That Art provokes emotions is undeniable. That it, therefore, must be connected to our private languages (=largely, our emotions) follows. To interact with our private languages it must gain access to what hitherto has been a shrine accessed by a priesthood order of one, ourselves. Art demolishes the privileged access maxim. Still, can we be sure that it MEANS the same to all its worshippers? Of course not. Rather it would be safer to assume that an object of art would mean different things to different people. Art resonates with our private languages precisely because it is a private language (of the artist). The affinity provokes empathy and the latter is misinterpreted as understanding. Art is as unintelligible as any other private language. Its relationship to the emotions that it evokes in its beholder – is equal to the relationship between a trigger pulled and a wounded, aching soldier. It resounds, it reverberates through us, in the process wounding us because it reminds us how IMPOSSIBLE it is to communicate, how absurd our existence is, how LONELY we are, how privileged our access is to a language which even we do not fully grasp or understand. Yes, we are sealed off from ourselves as well. This is what we discover through Art. The echoes of our very own languages perishing in the caverns of our minds.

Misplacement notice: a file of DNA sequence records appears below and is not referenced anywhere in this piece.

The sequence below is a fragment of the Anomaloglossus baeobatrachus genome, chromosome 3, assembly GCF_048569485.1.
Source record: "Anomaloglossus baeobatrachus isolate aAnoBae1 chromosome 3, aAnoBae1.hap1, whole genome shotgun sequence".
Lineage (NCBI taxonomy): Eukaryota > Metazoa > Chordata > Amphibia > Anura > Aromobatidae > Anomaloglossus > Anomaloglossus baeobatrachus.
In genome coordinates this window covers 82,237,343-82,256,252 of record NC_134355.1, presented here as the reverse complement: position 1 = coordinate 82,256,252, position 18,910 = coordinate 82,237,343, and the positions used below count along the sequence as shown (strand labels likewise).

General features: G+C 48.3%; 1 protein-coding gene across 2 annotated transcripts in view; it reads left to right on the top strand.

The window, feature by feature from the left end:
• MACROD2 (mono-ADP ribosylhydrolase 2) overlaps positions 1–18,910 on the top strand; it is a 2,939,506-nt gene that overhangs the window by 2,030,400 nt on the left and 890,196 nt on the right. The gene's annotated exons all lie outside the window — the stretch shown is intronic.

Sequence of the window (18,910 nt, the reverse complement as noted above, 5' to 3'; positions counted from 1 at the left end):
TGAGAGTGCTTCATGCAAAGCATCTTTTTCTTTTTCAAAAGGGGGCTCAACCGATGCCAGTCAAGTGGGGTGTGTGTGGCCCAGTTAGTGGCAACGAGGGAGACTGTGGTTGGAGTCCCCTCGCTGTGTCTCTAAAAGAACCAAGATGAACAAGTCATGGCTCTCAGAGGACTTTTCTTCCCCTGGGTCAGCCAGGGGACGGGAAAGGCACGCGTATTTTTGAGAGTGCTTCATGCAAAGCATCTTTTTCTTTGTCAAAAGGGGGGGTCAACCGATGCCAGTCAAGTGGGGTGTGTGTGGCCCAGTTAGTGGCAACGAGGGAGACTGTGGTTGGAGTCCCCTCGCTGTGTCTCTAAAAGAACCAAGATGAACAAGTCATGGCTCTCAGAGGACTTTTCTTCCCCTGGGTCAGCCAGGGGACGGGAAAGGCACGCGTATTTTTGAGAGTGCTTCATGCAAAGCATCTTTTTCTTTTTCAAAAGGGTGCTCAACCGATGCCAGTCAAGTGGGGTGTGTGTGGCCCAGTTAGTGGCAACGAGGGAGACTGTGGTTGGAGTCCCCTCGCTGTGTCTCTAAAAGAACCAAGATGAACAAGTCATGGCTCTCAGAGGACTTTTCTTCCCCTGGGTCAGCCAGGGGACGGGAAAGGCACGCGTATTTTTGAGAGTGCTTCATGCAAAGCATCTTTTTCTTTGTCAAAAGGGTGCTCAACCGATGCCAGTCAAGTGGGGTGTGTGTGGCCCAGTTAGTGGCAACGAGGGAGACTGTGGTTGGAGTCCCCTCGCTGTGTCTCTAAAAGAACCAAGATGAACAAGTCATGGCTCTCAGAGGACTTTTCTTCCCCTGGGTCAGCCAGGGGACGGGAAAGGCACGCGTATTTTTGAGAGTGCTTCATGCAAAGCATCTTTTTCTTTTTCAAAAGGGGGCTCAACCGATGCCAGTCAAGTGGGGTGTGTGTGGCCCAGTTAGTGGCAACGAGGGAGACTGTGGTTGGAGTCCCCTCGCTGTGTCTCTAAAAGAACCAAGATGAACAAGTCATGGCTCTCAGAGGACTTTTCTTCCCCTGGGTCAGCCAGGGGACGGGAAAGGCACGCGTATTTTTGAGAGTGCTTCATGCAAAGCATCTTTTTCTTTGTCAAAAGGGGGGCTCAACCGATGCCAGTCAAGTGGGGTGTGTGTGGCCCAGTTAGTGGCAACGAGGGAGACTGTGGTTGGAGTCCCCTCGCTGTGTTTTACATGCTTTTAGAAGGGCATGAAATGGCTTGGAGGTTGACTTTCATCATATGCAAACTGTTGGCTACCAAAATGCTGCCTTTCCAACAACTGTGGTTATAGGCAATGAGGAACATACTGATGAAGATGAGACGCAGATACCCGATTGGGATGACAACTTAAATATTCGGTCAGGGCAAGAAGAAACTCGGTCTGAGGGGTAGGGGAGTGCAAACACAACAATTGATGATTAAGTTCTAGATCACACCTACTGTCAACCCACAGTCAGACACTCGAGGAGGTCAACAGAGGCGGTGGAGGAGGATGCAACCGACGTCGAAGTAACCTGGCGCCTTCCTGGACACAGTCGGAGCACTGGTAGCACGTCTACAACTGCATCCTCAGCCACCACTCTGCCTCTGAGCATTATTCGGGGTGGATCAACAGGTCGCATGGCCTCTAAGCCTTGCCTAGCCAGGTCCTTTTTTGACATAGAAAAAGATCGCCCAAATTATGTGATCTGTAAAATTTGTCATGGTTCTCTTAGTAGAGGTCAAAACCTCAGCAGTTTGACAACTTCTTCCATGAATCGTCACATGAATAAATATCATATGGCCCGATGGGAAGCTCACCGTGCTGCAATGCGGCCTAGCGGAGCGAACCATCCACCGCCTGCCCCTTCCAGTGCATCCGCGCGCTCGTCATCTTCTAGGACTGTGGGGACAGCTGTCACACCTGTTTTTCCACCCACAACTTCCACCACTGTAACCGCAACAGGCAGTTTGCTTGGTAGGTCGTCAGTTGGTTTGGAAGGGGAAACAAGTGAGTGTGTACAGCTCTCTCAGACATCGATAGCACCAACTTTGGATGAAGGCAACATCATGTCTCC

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About Article Author

Sam Vaknin
Sam Vaknin

Sam Vaknin is the author of Malignant Self Love - Narcissism Revisited and After the Rain - How the West Lost the East. He is a columnist for Central Europe Review, United Press International (UPI) and eBookWeb and the editor of mental health and Central East Europe categories in The Open Directory and Suite101.